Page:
intransitive verb

2 A way of saying swing for zoologists and primatologists, though the motion is particular, - arms held above the head hooking a holdfast but often not usually grasping, then using the pendulating body weight to propel forward and hooking the next branch/liana/vine/ with the rear arm brought forward. During the motion there is sometimes a certain amount of free-fall. Zoo.

Gibbon's are well known examples of animals that use this as their predominant form of ambulation, They are optimized in the shoulder joint and in the hand anatomy which is long, curved like a hook and has little in the way of an obtrusive 'thumb'.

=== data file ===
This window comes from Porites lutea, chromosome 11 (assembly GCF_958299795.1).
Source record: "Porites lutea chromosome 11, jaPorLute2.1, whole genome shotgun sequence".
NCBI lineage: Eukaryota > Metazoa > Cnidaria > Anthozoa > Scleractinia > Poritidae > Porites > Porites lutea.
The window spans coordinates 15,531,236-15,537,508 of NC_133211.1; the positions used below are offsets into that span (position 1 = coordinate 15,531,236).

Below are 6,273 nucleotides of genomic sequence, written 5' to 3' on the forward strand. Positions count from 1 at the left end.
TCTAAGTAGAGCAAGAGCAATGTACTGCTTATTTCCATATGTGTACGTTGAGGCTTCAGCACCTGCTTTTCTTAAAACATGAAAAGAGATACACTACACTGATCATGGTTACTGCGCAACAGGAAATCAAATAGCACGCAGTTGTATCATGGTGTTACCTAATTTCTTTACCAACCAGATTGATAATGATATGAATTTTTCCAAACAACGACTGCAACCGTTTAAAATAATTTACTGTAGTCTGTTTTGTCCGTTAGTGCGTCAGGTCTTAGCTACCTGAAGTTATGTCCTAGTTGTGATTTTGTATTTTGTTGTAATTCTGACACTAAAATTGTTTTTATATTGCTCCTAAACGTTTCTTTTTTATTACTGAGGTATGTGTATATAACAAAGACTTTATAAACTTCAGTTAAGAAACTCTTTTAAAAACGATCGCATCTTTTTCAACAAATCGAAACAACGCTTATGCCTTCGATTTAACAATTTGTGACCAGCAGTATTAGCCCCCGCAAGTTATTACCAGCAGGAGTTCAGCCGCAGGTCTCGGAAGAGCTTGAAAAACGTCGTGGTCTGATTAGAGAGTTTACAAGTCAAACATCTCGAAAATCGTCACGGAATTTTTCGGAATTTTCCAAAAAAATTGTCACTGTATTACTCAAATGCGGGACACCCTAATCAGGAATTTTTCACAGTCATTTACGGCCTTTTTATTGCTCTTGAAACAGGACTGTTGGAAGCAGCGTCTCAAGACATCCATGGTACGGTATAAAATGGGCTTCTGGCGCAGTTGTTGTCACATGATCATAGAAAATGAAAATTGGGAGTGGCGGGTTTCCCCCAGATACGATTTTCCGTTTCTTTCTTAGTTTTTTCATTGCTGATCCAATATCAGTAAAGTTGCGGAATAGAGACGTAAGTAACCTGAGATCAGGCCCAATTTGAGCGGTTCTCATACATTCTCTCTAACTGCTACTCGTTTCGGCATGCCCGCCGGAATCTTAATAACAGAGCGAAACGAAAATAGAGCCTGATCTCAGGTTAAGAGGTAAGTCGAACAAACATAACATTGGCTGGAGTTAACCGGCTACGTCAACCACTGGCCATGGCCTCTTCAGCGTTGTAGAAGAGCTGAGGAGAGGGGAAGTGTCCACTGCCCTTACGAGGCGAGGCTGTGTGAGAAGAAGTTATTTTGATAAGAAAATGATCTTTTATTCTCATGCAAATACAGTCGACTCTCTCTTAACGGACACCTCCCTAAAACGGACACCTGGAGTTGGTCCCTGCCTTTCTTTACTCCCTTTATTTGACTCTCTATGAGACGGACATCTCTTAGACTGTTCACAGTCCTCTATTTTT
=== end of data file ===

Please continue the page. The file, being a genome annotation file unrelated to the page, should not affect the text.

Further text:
- bra·chi·a·tion /"brA-kE-'A-sh&n/ noun -to move by swinging

- bra·chi·a·tor /'brA-kE-"A-t&r/ noun -one who swings in a certain way

Note
Humans often feel superior in their bipedalism but in the difficulties in creating a brachiating robot, some respect would be ceded to our relatives.

Zoo.

Brach"i*ate (?), a. [L. brachiatus (bracch-) with boughs or branches like arms, from brackium (bracch-) arm.] Bot.

Having branches in pairs, decussated, all nearly horizontal, and each pair at right angles with the next, as in the maple and lilac.

 

© Webster 1913.

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